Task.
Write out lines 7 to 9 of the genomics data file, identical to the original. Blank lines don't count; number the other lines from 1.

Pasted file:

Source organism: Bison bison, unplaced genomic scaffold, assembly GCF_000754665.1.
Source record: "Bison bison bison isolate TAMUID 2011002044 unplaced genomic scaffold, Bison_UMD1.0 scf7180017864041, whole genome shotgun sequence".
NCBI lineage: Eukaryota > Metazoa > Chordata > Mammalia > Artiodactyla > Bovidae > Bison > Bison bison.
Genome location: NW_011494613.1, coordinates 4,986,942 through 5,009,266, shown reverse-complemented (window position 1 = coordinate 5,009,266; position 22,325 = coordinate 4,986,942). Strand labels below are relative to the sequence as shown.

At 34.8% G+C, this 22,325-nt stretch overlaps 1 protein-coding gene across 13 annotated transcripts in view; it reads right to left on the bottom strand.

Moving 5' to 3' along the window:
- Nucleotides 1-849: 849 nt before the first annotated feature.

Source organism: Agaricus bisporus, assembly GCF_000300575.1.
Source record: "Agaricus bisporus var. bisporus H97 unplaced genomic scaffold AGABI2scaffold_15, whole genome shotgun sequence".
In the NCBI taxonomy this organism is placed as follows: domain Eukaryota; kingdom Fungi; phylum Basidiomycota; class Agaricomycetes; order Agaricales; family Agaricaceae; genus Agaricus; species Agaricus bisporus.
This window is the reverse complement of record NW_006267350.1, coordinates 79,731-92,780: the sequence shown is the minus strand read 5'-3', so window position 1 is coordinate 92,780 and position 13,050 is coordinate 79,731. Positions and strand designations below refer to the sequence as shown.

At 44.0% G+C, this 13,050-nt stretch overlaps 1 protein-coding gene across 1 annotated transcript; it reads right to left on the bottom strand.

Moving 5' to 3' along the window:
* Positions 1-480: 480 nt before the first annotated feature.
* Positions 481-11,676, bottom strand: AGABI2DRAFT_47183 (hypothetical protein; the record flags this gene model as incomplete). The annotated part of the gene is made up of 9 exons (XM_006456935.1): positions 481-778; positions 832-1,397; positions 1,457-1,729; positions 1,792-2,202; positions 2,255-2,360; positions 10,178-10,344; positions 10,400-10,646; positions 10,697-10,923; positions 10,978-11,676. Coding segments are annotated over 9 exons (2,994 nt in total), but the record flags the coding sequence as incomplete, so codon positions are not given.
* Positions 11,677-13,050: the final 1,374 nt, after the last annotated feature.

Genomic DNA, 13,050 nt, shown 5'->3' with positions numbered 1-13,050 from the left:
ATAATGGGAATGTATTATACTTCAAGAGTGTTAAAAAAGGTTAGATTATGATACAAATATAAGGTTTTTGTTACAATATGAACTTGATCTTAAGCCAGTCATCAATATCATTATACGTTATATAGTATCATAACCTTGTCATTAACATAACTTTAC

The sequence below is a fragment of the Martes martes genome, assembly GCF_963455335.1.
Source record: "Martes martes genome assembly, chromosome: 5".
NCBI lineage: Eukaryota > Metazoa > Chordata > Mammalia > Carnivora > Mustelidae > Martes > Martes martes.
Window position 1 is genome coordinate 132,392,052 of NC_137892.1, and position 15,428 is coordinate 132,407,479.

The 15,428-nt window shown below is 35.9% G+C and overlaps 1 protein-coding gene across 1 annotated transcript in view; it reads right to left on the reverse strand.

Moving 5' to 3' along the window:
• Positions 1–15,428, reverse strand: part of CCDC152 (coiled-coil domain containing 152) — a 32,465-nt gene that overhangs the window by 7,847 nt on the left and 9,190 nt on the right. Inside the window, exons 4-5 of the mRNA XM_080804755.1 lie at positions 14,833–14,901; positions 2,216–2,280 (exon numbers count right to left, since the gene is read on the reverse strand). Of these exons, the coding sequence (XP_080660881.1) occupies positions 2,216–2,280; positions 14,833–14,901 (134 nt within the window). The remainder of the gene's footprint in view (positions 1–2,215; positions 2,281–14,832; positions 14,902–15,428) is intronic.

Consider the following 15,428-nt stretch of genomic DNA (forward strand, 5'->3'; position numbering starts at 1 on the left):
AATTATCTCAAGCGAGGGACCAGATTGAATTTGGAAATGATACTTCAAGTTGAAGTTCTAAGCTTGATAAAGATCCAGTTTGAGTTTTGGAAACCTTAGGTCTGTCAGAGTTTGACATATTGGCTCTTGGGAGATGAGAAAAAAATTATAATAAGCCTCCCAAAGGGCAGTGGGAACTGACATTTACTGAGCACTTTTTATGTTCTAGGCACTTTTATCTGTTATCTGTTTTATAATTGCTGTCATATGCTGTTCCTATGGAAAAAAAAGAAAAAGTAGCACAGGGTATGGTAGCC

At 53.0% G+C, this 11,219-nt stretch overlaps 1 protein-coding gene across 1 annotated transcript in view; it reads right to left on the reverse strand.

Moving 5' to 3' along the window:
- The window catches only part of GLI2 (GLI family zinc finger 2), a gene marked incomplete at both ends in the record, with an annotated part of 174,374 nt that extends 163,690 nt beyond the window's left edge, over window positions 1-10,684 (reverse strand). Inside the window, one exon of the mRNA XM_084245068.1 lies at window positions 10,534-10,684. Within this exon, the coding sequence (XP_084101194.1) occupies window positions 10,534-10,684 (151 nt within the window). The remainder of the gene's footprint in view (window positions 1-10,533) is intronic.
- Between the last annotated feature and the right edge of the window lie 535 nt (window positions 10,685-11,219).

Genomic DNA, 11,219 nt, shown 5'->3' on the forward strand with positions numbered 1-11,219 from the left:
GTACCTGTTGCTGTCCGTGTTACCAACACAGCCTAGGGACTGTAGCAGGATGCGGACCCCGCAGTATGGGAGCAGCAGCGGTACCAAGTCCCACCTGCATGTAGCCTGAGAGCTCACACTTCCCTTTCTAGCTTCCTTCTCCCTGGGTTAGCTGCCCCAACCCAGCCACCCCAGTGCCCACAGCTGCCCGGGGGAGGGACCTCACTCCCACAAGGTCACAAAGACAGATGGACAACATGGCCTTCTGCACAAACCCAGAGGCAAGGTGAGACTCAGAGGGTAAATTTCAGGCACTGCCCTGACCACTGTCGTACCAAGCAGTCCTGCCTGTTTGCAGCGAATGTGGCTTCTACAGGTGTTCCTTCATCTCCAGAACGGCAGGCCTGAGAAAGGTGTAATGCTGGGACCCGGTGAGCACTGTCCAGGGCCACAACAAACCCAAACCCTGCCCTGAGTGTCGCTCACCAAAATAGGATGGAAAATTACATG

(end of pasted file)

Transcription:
- Nucleotides 1-849: 849 nt before the first annotated feature.

Source organism: Agaricus bisporus, assembly GCF_000300575.1.
Source record: "Agaricus bisporus var. bisporus H97 unplaced genomic scaffold AGABI2scaffold_15, whole genome shotgun sequence".